TRALAC - Trade Law Centre

South Africa: Textile Top Dogs 'Their Own Worst Enemy'

Sunday, 30 January 2005

Source: Business Report (South Africa)

Durban - Independent clothing manufacturers and suppliers this week accused the local textile industry of being its own worst enemy, claiming that poor quality, service and high prices left much to be desired.

Arthur Limbouris, a director of Quiksilver, said many of the small and medium converters had begun importing from China when local manufacturers turned their focus to the export market at the time the rand weakened and the US's Africa Growth and Opportunity Act offered tremendous incentives.

"The net result was that small and medium converters were regarded as expendable. Some companies kept dealing with us but we took a hiding on prices, which went through the roof," he said.

"Now that the rand has strengthened, the textile industry is pleading that it needs us again, but we are now geared to importing from China," Limbouris said.

Gary Green, the managing director of Sector Sportswear, the licence holder for Lee Jeans and Wrangler South Africa, said three years ago the national sales manager of the country's largest denim mill had "proudly boasted" of how he had reduced the company's domestic supply base from 53 accounts to eight.

"In his exact words: 'Who needs the rats and mice when GAP and J Crew are giving us a few hundred thousand metres a month?'

"Now that the rand has recovered so significantly and the GAP orders are something of the past, this self-same textile manufacturer is part of a national lobby seeking government protection against imports."

Walter Simeoni, the president of the SA Textile Federation, said the denim textile manufacturer was owned by a Chinese operator and denied that the local industry had abandoned its domestic customers.

However, he said, manufacturers had increased their emphasis on offshore markets following the trade and industry minister's urging to focus on exports as part of their strategy.

Limbouris also claimed that 40 percent of all local orders was problematic in terms of quality and that deliveries were never on time. "To make matters worse, they only inform you after the delivery date that an order is going to be late," he said.

Stephen Göltig, a consultant to the clothing industry, said duties should be dropped on the capital-intensive textile industry and money invested in the labour-intensive clothing industry, which could then use cheap textiles imported from China, making it more competitive.

However, Simeoni said this was not the view of international experts, who believed verticality was the key to survival as the world currency pendulum was unpredictable.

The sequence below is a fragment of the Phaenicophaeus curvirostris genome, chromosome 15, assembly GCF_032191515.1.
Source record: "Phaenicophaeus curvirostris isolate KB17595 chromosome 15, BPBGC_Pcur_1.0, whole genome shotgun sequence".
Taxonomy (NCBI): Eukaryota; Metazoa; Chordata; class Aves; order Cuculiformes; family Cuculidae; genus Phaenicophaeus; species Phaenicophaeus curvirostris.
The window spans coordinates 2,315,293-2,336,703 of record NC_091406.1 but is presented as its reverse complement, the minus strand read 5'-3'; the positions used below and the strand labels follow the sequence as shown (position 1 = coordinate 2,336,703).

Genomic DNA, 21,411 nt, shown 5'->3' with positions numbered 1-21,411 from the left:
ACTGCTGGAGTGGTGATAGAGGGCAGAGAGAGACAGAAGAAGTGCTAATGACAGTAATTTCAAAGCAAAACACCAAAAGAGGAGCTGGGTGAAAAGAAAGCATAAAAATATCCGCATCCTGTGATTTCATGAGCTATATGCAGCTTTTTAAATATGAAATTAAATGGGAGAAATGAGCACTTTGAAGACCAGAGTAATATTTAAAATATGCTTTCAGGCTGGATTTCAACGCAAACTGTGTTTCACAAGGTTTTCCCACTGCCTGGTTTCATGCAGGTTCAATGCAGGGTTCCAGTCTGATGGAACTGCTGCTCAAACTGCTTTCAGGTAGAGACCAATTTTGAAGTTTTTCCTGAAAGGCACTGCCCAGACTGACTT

"Textiles also have a great multiplier effect. For every one job in textiles, between three and four jobs are created in associated industries like engineering services, transport and packaging," he said.

"The industrialisation of the developed world has been on the back of the textile industry and the development of the manufacturing sector in eastern countries is taking place in the same way.

"To propel South Africa forward we need greater volumes so that we can create even more versatility and can enrich the manufacturing industry in South Africa," Simeoni said.

Green said he appreciated the dire predicament in which the textile industry found itself, but it needed to find solutions to its internal problems - which he blamed on decades of government protection - before calling for help in terms of quotas.

"I might still be shopping out of China even if they were more expensive because I know that I can get reliable service and product on time," Green said.

However, Ebrahim Patel, the general secretary of the Southern African Clothing and Textile Workers Union (Sactwu), disagreed, saying South Africa was becoming a sourcing place for quality products, which represented its competitive advantage in the marketplace. "One advantage of sourcing locally is that the supply chain is much shorter for local retailers so they can get quick deliveries," he said.

"At the same time, they get a great product for which they can get repeat orders, creating a commercial rationale for buying locally, as well as a moral rationale," Patel said.

Göltig called on the government to broaden the department of trade and industry's task team meetings - which include representatives from industry, government and labour - to include other interested parties.

Ronnie Stein, Foschini's financial director, said over 75 percent of Foschini's products were sourced locally and that the group had not experienced any problems with the local industry.

However, Selwyn Eagle, the general manager of TFG, Foschini's manufacturing and sourcing unit, pointed out that "when you're the smaller guy, your job will always be last in the queue".

Martin Deall, Edcon's chief logistics executive, said the group continued to do massive business with the local industry, which was still very important to it.

Simeoni said he was not against imports, as these provided variety, but when imports exceeded 30 percent of the market, they began to threaten the local industry and jobs.

“AGOA Latest AGOA Trade Data currently available on

Click here to view a sector profile of South Africa’s bilateral trade with the United States, disaggregated by total exports and imports, AGOA exports and GSP exports.

Other regularly updated trade statistics on include: (click each link to view)

  • AGOA-beneficiary Countries’ AGOA and GSP Trade Aggregates

  • AGOA Trade by Industry Sector

  • Apparel Trade under AGOA’s Wearing Apparel Provisions

  • Latest Apparel Quotas under AGOA

  • Bilateral Trade Data for all AGOA-eligible countries individually.